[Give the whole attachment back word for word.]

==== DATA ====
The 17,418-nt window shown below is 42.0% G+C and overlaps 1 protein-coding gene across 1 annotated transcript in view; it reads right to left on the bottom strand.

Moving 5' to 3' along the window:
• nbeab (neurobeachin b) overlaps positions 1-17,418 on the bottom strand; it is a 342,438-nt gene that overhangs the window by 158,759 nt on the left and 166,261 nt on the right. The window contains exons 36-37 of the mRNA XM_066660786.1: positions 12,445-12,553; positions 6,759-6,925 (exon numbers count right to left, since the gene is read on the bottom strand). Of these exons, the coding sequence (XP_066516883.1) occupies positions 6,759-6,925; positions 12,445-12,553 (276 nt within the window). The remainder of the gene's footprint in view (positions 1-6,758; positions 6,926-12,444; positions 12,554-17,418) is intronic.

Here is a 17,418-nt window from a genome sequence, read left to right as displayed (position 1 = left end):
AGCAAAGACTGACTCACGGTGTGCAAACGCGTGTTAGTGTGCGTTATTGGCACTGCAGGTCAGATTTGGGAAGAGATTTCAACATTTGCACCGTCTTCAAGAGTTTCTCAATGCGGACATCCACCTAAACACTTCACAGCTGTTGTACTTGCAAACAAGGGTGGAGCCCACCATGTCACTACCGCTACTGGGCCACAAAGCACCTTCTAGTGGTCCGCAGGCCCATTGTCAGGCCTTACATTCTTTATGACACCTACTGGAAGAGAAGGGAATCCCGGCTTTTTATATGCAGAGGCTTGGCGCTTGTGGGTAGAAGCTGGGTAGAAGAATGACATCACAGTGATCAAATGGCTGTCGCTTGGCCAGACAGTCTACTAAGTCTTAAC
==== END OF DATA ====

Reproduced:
The 17,418-nt window shown below is 42.0% G+C and overlaps 1 protein-coding gene across 1 annotated transcript in view; it reads right to left on the bottom strand.

Moving 5' to 3' along the window:
• nbeab (neurobeachin b) overlaps positions 1-17,418 on the bottom strand; it is a 342,438-nt gene that overhangs the window by 158,759 nt on the left and 166,261 nt on the right. The window contains exons 36-37 of the mRNA XM_066660786.1: positions 12,445-12,553; positions 6,759-6,925 (exon numbers count right to left, since the gene is read on the bottom strand). Of these exons, the coding sequence (XP_066516883.1) occupies positions 6,759-6,925; positions 12,445-12,553 (276 nt within the window). The remainder of the gene's footprint in view (positions 1-6,758; positions 6,926-12,444; positions 12,554-17,418) is intronic.

Here is a 17,418-nt window from a genome sequence, read left to right as displayed (position 1 = left end):
AGCAAAGACTGACTCACGGTGTGCAAACGCGTGTTAGTGTGCGTTATTGGCACTGCAGGTCAGATTTGGGAAGAGATTTCAACATTTGCACCGTCTTCAAGAGTTTCTCAATGCGGACATCCACCTAAACACTTCACAGCTGTTGTACTTGCAAACAAGGGTGGAGCCCACCATGTCACTACCGCTACTGGGCCACAAAGCACCTTCTAGTGGTCCGCAGGCCCATTGTCAGGCCTTACATTCTTTATGACACCTACTGGAAGAGAAGGGAATCCCGGCTTTTTATATGCAGAGGCTTGGCGCTTGTGGGTAGAAGCTGGGTAGAAGAATGACATCACAGTGATCAAATGGCTGTCGCTTGGCCAGACAGTCTACTAAGTCTTAAC